Minority leaders call for sporting events to be moved out of Texas over Gov. Abbott's hiring order

Minority lawmakers and groups that represent people of color in Texas are blasting Governor Greg Abbott for his order last week restricting diversity, equity and inclusion considerations in hiring.

READ MORE: Gov. Greg Abbott tells state agencies to stop considering diversity in hiring

"I know that this is Valentine's Day and I want to wish everyone a Happy Valentine's Day, except Governor Abbott," said State Rep. Ron Reynolds (D-Missouri City).

Rep. Reynolds, the chair of the Texas Black Legislative Caucus, had no love for Governor Abbott after he told state agencies to stop using diversity, equity and inclusion in hiring consideration, calling it a violation of federal and state employment laws and that hiring cannot be based on factors other than merit.

"Diversity strengthens the ability of our state to resist, to evolve and to adapt to the future. A future that is increasingly global demands of our state a multicultural multilingual workforce," said State Rep. Victoria Neaves-Criado (D-Dallas) the chair of the Mexican-American Legislative Caucus.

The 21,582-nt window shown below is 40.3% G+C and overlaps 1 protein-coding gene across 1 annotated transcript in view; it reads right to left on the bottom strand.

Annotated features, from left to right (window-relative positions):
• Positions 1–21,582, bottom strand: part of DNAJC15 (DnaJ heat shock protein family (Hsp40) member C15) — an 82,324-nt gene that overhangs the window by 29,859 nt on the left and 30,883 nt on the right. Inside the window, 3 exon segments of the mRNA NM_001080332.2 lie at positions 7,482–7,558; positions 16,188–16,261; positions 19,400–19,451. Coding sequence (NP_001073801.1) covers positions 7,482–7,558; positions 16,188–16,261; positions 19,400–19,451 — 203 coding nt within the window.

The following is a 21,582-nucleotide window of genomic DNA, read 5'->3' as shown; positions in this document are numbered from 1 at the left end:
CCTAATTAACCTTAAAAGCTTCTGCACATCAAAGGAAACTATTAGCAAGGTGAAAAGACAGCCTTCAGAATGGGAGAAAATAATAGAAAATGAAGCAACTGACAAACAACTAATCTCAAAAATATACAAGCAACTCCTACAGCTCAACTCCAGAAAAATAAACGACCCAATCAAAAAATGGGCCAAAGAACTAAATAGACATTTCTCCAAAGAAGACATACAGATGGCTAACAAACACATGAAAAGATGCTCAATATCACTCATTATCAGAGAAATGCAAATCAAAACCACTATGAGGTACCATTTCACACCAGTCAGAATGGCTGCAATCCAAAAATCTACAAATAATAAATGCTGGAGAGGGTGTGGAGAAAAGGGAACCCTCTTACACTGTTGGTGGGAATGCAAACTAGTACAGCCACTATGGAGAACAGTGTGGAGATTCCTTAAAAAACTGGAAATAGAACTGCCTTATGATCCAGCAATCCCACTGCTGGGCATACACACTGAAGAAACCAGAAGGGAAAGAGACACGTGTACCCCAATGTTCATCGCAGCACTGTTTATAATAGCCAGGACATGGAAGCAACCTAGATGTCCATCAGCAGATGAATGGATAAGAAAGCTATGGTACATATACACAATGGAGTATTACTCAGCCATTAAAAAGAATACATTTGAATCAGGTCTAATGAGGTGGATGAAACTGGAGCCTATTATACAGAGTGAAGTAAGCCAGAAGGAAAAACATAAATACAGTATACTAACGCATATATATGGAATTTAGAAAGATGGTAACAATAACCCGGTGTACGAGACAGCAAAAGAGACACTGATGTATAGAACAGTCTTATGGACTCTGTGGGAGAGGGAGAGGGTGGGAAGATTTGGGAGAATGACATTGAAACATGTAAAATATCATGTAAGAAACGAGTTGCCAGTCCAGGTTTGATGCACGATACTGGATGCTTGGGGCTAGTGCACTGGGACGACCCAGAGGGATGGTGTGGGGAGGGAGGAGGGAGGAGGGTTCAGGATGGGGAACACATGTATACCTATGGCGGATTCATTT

The state NAACP called on college and professional sports to skip tournaments and all-star games in Texas until Abbott's initiative against DEI is pulled back.

"When diversity, equity and inclusion tends over towards quotas then it is illegal, but normally it is simply an injunction to train your current workforce to be aware of equity issues," said SMU political science professor Cal Jillson.

Governor Abbott followed the lead of Florida governor Ron DeSantis, who says he will defend state universities there who follow DEI initiatives.

READ MORE: DeSantis seeks to end spending on diversity programs in state colleges

Ilya Shapiro at the conservative think tank the Manhattan Institute says both governors are trying to enforce existing federal and state civil rights laws.

"But not having indoctrination based on post-modern theories of privilege and intersectionality and hierarchies of oppression and all of these other things," Shapiro said.

Abbott is not on a political island.

There is a bill for consideration this session that would prohibit funding to state universities that sponsor or promote any office of diversity, equity and inclusion.

Banning DEI in Texas is a legislative priority of Lt. Gov. Dan Patrick.


READ MORE: Lt. Gov. Dan Patrick’s priority bills signal another swing at pushing Texas to the right

"Certainly this is the latest front in the cultural wars, if you will, and it's not about ignoring our history," Shapiro said. "Instead it's about ideology and advocacy and not using these innocuous terms to put in a radical agenda."

"These offices don't exist to be racist to white people. They exist to foster, affirm, celebrate, engage and strengthen inclusive communities, because ultimately our diversity is our strength," said State Rep. Sheryl Cole (D-Austin).

The lawmakers are unified in their resolve. They say they've battled the state's leadership before and are ready to battle on this politically-charged and divisive matter along party lines.